Ahead of the Curve covers developments that may impact the behavior and portfolio positioning of institutional investors. Take a closer look at events in the ever-changing regulatory, legislative and investment markets to determine how they may impact you.
Almost half of 800 institutional investors and corporate executives responding to a recent survey believe that the current economic environment provides more opportunities than usual to outperform the market.
The survey, conducted by The Economist Intelligence Unit, also found respondents believe that asset selection will be a crucial determinant of investors’ returns over the coming year.
While the United States is expected to make stronger economic contributions to global economic growth than it has in recent years, most respondents (66%) said that emerging markets, especially India, China and Brazil, offer the best prospects for economic growth. Critically, many are concerned that investors may be putting too much faith in these markets for stable growth, potentially causing them to overheat.
Favored industries include those involving commodities, such as oil and gas (45%); agriculture and agribusiness (38%); and mining and metals (26%). However, they too are seen as at risk of overheating. Political and economic instability resulting from higher food and commodity prices, as well as unrest in the Middle East, are also concerns weighing on emerging markets.
The popularity of defined contribution (DC) plan loan features could have a detrimental effect on participants’ ability to adequately save for retirement, according to a recent survey.
Loan features are available in almost all DC plans and are used heavily by plan participants. Almost 28% of active participants had a loan outstanding at the end of 2010, according to the recent Aon-Hewitt report, “Leakage of Participants’ DC Assets: How Loans, Withdrawals, and Cashouts Are Eroding Retirement Income.” Annually, the number of participants taking withdrawals increased to near 7% in 2010. The reasons most frequently given for withdrawals include eviction, education or medical bills.
Complete cashouts have the most detrimental effect on future retirement income. Participants who cash out their plans reduce their total retirement income from 11% to as much as 67%. Participants further damage their savings by ceasing deferrals during the repayment period, eroding their retirement income by as much as 13%.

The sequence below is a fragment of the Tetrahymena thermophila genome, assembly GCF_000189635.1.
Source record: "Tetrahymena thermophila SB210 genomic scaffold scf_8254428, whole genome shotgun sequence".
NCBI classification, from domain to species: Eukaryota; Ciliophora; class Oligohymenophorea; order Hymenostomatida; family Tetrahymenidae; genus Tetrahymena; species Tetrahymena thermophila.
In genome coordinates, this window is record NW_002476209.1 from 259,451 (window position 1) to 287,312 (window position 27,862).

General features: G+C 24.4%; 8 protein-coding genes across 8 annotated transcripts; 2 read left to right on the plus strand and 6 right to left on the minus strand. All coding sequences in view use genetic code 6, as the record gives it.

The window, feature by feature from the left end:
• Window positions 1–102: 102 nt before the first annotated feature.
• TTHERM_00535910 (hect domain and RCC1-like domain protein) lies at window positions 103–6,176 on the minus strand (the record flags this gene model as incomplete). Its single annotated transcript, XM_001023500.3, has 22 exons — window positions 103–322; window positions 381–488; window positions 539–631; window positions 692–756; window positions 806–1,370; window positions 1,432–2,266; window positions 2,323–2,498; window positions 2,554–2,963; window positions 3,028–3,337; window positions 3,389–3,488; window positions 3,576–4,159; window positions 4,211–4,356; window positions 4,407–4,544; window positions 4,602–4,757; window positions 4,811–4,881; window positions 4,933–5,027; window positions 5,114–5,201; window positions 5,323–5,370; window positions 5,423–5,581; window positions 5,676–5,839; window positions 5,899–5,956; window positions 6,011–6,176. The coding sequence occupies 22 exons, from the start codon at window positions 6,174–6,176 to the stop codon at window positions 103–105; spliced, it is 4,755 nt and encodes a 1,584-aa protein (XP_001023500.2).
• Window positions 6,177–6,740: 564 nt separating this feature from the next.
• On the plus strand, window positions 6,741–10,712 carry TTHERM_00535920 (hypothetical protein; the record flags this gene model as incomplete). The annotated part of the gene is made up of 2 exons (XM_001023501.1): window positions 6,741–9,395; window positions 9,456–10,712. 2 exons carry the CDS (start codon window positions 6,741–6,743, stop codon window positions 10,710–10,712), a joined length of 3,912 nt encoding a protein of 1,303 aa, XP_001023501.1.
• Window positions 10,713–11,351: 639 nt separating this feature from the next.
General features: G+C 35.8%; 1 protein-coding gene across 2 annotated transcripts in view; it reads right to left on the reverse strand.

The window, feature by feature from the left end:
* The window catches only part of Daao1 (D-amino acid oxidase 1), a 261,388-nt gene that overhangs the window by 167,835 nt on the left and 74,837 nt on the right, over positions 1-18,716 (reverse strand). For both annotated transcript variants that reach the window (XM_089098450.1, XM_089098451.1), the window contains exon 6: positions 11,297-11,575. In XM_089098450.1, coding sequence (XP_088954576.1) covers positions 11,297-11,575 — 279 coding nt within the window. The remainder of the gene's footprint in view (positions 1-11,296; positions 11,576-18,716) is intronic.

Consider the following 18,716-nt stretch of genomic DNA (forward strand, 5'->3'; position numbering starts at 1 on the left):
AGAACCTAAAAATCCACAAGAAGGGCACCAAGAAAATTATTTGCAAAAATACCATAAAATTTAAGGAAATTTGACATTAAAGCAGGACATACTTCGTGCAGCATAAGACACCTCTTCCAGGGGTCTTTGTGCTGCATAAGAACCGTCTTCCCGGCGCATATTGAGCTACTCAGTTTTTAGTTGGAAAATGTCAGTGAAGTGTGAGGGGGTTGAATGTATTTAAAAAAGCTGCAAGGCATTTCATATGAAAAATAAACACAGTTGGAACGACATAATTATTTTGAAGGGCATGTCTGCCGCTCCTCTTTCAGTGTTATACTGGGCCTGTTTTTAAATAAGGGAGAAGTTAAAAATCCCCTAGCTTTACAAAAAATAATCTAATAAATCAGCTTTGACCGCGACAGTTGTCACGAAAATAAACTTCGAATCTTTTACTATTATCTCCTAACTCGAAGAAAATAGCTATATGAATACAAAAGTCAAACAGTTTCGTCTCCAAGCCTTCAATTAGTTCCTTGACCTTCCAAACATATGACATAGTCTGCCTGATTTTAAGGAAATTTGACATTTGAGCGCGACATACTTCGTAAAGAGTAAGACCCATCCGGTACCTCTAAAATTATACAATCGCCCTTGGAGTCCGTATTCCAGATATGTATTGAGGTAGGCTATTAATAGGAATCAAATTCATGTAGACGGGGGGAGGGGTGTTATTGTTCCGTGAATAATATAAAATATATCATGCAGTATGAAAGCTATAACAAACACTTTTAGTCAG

Proposed solutions include restricting the balance available for in-service withdrawals, imposing restrictions on hardship withdrawals, imposing automatic restart after a suspension and reducing the number of loans allowed as well as the loan balance available. Employee education and communication efforts to promote the merits of the plan are also important elements of the solution.
Members of the Association of Southeast Asian Nations (ASEAN) are increasingly important contributors to Asia’s growth and present new opportunities for both local and international banks, according to a recent McKinsey Quarterly article.
These countries are increasingly relying on capital markets and investment banking and are projected to grow faster than the rest of Asia in terms of equity and debt, capital markets and mergers and acquisitions. The article, “Capturing the Investment Banking Opportunity in ASEAN,” states that in the next five years the GDP growth rates of Vietnam, Indonesia and Malaysia will each exceed those of Japan and Australia, propelled by increased infrastructure investment.
In order to capitalize on these developments, local banks should focus on developing five core capabilities, including the coverage model, account planning, research, cross-border capabilities and the talent proposition. Failure to do so would put them at risk of losing a substantial share of their investment-banking franchise to larger international banks. International banks are advised to increase their working knowledge of Asian banking systems, including Islamic finance, and to increase their local presence.